Attested: Ptolemy 2,3,21 Κατυευχλανοι (+variant Καπελανοι), a tribe with two πολεις, at Σαλιναι and Ουρολανιον; Cassius Dio 60,20,2 Κατουελλανοι; inscription catuvellaunorum; inscription catvallauna
Where: A powerful tribe who controlled a substantial area of southern Britain, with a tribal capital possibly at Wheathampstead, Hertfordshire, near St. Albans.
Name origin: Catuvellauni has been translated as‘excelling in battle’, based upon the assumption that these people spoke a Celtic language in which Catu- was ancestral to mediaeval Irish cath and modern Welsh cad ‘battle’. However, there are huge problems with that argument: (1) Celtic scholars cannot establish a clear PIE root for *catu-; (2) it is naive to suppose that only one root contributed to all instances of Cat-, Caed-, etc in early names; and (3) the common feature of names beginning like Catu- (discussed at length here) seems to be geographical, so the best translation is perhaps ‘basin’ or ‘lowland’. The second part, –vellaunus, meant something like ‘commanding, ruling’, but (as discussed under Velunia) its clearest descendants are in Germanic languages. So Catuvellauni probably meant something like ‘ruling the lowlands’, appropriate to their location.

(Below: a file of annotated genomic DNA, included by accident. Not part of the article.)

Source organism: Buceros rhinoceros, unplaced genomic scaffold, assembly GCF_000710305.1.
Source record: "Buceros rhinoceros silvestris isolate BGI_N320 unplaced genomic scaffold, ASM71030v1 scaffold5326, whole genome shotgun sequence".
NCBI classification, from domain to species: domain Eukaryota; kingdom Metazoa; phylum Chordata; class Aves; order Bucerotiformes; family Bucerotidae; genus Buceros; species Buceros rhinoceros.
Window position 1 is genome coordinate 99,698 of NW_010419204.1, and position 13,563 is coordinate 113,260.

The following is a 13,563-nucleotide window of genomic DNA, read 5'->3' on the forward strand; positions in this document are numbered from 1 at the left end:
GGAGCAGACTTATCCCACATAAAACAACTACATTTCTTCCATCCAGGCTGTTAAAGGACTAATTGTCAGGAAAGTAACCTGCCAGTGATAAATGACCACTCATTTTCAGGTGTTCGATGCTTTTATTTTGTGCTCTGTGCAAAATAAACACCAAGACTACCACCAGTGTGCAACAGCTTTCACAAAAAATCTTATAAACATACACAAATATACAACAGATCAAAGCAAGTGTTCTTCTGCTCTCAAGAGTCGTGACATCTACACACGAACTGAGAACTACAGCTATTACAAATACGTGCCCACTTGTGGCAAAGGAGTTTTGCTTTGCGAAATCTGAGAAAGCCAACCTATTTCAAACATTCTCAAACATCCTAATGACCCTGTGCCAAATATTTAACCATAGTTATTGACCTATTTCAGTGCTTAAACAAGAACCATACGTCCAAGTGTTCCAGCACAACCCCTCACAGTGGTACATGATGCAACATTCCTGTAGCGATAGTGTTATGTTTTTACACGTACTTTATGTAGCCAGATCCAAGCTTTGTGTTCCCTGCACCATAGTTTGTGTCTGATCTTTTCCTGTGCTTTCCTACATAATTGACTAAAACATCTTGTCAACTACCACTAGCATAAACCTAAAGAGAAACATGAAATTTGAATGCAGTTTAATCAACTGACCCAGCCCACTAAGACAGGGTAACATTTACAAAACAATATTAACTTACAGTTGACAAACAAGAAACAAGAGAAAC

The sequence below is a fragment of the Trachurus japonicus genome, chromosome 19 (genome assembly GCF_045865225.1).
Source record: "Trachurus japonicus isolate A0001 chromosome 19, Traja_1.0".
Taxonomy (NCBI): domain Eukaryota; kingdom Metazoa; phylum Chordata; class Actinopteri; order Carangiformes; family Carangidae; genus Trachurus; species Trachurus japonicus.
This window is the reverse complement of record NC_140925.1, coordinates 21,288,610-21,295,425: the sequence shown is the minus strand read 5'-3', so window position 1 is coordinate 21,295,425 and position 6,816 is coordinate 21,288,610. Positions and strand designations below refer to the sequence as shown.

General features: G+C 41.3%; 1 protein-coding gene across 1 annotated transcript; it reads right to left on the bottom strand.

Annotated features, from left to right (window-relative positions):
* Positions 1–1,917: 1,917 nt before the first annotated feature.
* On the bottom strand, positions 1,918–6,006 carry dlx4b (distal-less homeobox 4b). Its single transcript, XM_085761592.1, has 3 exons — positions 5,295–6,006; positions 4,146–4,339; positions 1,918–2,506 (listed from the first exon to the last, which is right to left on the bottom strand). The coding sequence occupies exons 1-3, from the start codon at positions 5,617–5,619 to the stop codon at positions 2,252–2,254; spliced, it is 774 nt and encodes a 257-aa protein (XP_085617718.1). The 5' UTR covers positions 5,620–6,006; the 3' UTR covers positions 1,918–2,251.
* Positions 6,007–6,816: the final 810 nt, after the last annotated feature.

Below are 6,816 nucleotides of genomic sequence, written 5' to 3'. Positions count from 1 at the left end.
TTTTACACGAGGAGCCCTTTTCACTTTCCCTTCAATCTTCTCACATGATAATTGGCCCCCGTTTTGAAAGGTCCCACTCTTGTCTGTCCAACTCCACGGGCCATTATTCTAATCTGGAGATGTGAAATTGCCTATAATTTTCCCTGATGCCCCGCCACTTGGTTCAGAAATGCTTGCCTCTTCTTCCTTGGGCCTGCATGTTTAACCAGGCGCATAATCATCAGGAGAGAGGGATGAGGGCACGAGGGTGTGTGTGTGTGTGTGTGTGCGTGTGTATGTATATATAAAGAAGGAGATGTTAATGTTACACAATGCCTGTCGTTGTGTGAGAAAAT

Notes: There was a near parallel in the Catalauni Belgic tribe of northern Gaul.
Last Edited: 04 October 2016